This Dublin stone cottage on the banks of the river Liffey was the family home of interior designer Anthony Buggy and his wife Pauline still remembers vividly the first time she saw it. And it’s no surprise why.
I remember walking through the hall into the kitchen at the back of the house and being astonished by the stunning view of the river just at the bottom of the garden. I thought it was the most amazing location, in the heart of Dublin city but with the river at your back door.’ Pauline and Anthony married and went to live in Australia. Anthony’s mother continued to live in the cottage but in 1995, at the age of 70, she was thinking of selling up and moving to a smaller, easy-to- manage apartment and Anthony’s heartstrings were tugged at the idea of his home going out of the family, he really didn’t want it to be sold. The couple came up with the idea of living as an extended family and discussed it with Anthony’s mother; the upshot was that they decided to come home with their two small girls to live there.
Anthony’s mother was happy with the whole plan, she didn’t want to continue living on her own, but loved the idea of staying in her homewith family. However, to accommodate the whole family some work was needed on the house first. The whole family started working on plans with an architect, who came up with a fabulous scheme that they all liked, a very contemporary u-shaped plan around a courtyard with completely glazed walls, facing the river. The only problem at the time was the cost, it required pile-driving for the foundations, and that alone was costing €40,000 before they even started to build. Pauline and Anthony were living in a rented apartment and were not in a big hurry so they just let it lie for a while. A few years later they decided to consult another architect, and she had different ideas, she was keen on the project remaining more in keeping with the original cottage, she used cheaper raft foundations and French doors instead of the glazed walls. They applied for planning permission, got it, and so the build began.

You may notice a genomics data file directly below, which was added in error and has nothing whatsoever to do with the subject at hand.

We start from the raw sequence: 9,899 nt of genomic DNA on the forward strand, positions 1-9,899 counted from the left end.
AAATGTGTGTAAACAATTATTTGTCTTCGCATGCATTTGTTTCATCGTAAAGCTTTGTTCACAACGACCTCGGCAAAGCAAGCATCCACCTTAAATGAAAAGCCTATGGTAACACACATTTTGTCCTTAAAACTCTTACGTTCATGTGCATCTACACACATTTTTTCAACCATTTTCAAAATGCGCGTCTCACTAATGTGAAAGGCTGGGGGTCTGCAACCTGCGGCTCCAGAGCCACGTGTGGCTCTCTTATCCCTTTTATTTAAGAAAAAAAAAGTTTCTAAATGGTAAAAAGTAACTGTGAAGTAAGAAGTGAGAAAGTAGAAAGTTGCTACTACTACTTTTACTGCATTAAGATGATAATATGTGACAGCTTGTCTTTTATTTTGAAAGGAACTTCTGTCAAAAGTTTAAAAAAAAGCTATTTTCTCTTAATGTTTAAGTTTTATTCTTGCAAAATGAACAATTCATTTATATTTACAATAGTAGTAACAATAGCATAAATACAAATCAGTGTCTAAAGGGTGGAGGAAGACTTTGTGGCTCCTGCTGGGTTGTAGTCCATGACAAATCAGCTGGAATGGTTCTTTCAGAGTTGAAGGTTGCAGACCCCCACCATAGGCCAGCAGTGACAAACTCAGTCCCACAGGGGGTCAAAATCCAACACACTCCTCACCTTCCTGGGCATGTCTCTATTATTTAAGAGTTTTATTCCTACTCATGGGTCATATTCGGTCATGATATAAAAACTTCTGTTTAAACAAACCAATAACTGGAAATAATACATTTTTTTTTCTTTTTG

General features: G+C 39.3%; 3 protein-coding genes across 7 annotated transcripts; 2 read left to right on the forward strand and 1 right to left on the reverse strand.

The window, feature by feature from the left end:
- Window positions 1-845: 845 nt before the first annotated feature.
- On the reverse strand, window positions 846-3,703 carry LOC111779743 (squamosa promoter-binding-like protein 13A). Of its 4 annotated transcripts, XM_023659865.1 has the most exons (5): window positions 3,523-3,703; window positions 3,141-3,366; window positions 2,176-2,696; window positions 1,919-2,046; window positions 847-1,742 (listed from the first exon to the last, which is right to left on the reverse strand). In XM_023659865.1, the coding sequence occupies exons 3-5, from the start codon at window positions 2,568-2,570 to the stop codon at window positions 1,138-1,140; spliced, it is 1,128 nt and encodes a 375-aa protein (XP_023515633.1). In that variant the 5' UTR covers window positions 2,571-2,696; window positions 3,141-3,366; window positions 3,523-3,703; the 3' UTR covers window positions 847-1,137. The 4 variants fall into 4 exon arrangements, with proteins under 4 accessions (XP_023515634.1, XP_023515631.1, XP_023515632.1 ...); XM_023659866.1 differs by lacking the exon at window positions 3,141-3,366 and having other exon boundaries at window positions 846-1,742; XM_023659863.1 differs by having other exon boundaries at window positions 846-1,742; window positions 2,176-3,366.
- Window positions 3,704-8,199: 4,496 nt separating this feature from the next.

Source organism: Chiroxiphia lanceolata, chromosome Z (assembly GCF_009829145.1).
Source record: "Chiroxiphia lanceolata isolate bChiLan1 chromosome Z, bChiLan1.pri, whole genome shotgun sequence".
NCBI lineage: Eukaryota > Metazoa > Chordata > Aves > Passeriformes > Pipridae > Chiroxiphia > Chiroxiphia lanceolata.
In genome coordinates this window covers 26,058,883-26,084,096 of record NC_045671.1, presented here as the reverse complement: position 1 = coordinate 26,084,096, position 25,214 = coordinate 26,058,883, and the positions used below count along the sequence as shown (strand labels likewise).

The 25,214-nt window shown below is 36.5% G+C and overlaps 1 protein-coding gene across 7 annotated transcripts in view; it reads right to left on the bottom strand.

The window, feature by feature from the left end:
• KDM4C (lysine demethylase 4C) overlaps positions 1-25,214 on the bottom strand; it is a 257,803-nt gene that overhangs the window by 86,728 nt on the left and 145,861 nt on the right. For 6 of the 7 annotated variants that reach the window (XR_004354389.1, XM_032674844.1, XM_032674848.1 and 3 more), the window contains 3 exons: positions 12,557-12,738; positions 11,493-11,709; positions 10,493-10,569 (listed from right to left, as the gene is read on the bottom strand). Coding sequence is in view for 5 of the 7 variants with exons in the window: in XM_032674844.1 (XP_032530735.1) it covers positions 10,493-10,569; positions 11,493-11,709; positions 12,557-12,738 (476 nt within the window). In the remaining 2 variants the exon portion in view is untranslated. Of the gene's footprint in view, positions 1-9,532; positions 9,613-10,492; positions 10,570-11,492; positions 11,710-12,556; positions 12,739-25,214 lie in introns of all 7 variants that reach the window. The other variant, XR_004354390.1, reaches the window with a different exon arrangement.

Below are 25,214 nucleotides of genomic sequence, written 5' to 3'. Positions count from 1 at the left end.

Everything was demolished but the front facade and the side walls. The house plan was reversed as the original layout had the living room to the front of the house and the couple wanted a large living room to the rear, opening out onto the garden and the river view. The front of the house opens onto a city street with constant traffic, so they wanted the peace and quiet of the river and that amazing view for the main living space. The kitchen was relocated and a ‘temporary’ kitchen put in as they couldn’t then afford the Miele kitchen they both really wanted. Electric underfloor heating and ceiling level heating, both very new concepts at the time, were installed too. But not everything went to plan, as Pauline remembers. ‘We went on holiday during the renovation for a couple of weeks and left a project manager in charge. When we came back the fitter was putting in the new timber floor and came to us saying, ‘there’s something wrong here with the levels, if I put this floor in, you won’t be able to open the doors.’